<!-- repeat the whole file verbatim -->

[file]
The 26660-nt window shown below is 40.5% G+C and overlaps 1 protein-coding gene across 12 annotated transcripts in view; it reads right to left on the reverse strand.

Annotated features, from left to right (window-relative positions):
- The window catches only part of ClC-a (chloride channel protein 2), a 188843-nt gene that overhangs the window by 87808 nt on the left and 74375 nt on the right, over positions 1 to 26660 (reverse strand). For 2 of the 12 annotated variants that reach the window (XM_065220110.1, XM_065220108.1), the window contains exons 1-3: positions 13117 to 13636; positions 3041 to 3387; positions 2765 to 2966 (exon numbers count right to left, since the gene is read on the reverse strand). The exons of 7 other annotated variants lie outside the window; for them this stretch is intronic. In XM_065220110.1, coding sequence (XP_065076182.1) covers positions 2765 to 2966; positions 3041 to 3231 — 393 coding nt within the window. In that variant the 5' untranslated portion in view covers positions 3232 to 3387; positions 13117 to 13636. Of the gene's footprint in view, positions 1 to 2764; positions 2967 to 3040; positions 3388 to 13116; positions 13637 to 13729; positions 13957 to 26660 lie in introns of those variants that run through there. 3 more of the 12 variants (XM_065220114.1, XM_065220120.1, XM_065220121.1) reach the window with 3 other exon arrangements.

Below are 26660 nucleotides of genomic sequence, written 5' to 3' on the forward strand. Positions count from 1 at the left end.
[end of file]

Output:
The 26660-nt window shown below is 40.5% G+C and overlaps 1 protein-coding gene across 12 annotated transcripts in view; it reads right to left on the reverse strand.

Annotated features, from left to right (window-relative positions):
- The window catches only part of ClC-a (chloride channel protein 2), a 188843-nt gene that overhangs the window by 87808 nt on the left and 74375 nt on the right, over positions 1 to 26660 (reverse strand). For 2 of the 12 annotated variants that reach the window (XM_065220110.1, XM_065220108.1), the window contains exons 1-3: positions 13117 to 13636; positions 3041 to 3387; positions 2765 to 2966 (exon numbers count right to left, since the gene is read on the reverse strand). The exons of 7 other annotated variants lie outside the window; for them this stretch is intronic. In XM_065220110.1, coding sequence (XP_065076182.1) covers positions 2765 to 2966; positions 3041 to 3231 — 393 coding nt within the window. In that variant the 5' untranslated portion in view covers positions 3232 to 3387; positions 13117 to 13636. Of the gene's footprint in view, positions 1 to 2764; positions 2967 to 3040; positions 3388 to 13116; positions 13637 to 13729; positions 13957 to 26660 lie in introns of those variants that run through there. 3 more of the 12 variants (XM_065220114.1, XM_065220120.1, XM_065220121.1) reach the window with 3 other exon arrangements.

Below are 26660 nucleotides of genomic sequence, written 5' to 3' on the forward strand. Positions count from 1 at the left end.